No gasoline required
    Electric car manufacturer coming to Whitley County in Williamsburg, KY.
    Sirius Energies Corporation, based out of Idaho, specializes in building electric cars and trucks that require no gasoline. They have been building electric cars and modified hybrid cars for 15 years in California and Idaho.
    Company President Brooks Agnew, an alumnus of Western Kentucky University, chose to bring the company to Kentucky mainly because tax incentives offered by the commonwealth were better than offers from any other state he considered for the plant’s location.
    “Kentucky had all the cards — land, incentives, skilled workforce — they had it all,” Agnew said.
    The state has approved $15 million in tax incentives for the company, which plans to invest $33.35 million into the project. Some of those incentives include a rebate on sales taxes for all construction materials and state funds to help train new employees.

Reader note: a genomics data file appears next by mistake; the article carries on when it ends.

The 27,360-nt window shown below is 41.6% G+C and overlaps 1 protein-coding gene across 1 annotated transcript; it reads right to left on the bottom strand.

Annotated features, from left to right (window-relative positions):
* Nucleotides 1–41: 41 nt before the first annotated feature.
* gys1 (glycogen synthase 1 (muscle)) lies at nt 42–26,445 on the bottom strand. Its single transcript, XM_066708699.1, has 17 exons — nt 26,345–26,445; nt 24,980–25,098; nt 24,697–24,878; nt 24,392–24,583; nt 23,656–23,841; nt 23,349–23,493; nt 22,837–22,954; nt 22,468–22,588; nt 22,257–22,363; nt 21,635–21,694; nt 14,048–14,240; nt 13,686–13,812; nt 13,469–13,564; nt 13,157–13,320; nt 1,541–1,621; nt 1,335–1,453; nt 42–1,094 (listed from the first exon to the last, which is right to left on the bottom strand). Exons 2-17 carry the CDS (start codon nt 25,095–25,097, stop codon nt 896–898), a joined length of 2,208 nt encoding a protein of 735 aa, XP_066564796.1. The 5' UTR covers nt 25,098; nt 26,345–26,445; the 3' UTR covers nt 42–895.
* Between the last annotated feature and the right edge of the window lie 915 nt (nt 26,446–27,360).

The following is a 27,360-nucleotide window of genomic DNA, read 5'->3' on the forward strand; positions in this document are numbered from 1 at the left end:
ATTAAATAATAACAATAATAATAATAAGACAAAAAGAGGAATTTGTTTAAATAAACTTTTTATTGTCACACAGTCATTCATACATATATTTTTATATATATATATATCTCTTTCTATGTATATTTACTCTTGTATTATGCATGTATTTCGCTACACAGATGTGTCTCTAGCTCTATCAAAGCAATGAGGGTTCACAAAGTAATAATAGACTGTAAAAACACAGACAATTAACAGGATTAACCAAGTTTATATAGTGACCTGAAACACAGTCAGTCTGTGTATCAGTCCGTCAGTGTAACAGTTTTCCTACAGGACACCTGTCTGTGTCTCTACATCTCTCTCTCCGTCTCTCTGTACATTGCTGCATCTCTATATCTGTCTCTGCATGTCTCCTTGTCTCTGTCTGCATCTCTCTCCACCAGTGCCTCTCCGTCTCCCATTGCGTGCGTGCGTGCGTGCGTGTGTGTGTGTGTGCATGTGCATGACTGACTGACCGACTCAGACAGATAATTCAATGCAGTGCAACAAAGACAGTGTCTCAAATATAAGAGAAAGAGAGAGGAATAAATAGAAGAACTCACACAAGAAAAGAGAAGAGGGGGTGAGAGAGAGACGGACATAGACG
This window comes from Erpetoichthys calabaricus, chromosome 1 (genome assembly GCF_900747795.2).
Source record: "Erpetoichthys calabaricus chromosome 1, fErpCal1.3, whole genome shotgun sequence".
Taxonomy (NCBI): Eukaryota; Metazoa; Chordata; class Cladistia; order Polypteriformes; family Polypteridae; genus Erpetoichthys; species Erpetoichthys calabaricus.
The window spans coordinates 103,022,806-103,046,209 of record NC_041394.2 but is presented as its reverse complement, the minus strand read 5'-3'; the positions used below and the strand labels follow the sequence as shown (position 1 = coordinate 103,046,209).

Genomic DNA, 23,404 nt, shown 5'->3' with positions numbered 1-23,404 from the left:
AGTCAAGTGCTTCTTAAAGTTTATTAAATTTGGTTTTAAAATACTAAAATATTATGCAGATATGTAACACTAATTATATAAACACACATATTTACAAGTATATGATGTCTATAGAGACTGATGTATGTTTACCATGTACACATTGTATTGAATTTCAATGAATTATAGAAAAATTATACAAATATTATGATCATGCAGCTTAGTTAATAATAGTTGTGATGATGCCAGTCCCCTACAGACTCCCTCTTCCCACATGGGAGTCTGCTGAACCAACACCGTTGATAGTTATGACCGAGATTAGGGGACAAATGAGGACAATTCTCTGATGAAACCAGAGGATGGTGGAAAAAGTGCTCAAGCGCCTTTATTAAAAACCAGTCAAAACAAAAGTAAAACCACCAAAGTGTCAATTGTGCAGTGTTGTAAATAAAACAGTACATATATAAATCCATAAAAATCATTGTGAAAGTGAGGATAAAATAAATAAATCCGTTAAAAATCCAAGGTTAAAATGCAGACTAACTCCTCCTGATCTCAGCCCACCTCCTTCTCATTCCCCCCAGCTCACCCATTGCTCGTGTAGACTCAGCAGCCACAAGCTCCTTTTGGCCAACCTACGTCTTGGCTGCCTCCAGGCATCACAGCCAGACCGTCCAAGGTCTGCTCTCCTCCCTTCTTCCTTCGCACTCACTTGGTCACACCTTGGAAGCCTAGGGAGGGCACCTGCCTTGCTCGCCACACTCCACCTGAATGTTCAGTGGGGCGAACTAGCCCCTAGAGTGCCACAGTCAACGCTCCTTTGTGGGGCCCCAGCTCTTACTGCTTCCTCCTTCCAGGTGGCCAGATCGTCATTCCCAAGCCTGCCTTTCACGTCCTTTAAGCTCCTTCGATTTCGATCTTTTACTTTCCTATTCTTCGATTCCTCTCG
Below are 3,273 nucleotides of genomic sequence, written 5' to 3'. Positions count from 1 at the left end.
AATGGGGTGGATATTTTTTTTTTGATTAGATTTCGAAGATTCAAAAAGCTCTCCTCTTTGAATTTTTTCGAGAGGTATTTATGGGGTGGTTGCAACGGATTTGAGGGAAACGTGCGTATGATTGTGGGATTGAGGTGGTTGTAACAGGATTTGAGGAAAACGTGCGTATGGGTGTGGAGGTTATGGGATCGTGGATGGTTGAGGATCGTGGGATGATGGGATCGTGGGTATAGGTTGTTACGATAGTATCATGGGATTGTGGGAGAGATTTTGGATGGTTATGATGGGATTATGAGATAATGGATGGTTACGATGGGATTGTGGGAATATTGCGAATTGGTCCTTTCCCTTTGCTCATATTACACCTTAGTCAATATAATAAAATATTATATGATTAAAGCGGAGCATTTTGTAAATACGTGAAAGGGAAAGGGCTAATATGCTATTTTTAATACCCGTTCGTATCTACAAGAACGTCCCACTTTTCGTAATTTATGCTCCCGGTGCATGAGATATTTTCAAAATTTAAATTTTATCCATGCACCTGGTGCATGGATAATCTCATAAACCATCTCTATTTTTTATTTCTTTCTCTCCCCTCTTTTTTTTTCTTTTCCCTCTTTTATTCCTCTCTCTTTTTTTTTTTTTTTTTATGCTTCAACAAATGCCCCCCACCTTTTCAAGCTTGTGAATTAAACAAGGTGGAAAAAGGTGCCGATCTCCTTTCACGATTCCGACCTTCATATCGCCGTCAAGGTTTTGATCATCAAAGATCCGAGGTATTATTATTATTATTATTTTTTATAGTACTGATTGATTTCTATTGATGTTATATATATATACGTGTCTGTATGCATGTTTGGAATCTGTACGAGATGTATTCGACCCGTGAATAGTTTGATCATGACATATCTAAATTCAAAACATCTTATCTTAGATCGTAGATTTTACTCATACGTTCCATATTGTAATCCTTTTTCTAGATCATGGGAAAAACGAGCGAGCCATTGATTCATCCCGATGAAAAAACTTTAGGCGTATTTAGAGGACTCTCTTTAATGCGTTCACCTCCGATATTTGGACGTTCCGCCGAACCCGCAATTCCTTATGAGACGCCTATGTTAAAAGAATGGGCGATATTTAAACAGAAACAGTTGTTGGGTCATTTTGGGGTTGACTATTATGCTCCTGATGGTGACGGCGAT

Agnew chose to locate in Whitley County because Paul Campbell, one of his consultants, is originally from the county and suggested the move. Agnew said he also wanted to help the economy in an area that is among the poorest in the nation, and was impressed with the work ethic he sees here.
    “People in Kentucky are notorious for being well-skilled and loyal workers,” Agnew said.
    He said he also chose Kentucky because it’s located in a section of the country known as “Auto Alley” because of the number of automotive plants in the state and surrounding region.
    Agnew’s company, which operates under the name Global Green Cars, Inc., is proposing to build its facility on an 11-acre site off of Watts Creek Road in Williamsburg. Two buildings on the property would be renovated for use as the production facility. Agnew is also considering a 100-acre site in the northern part of Whitley County.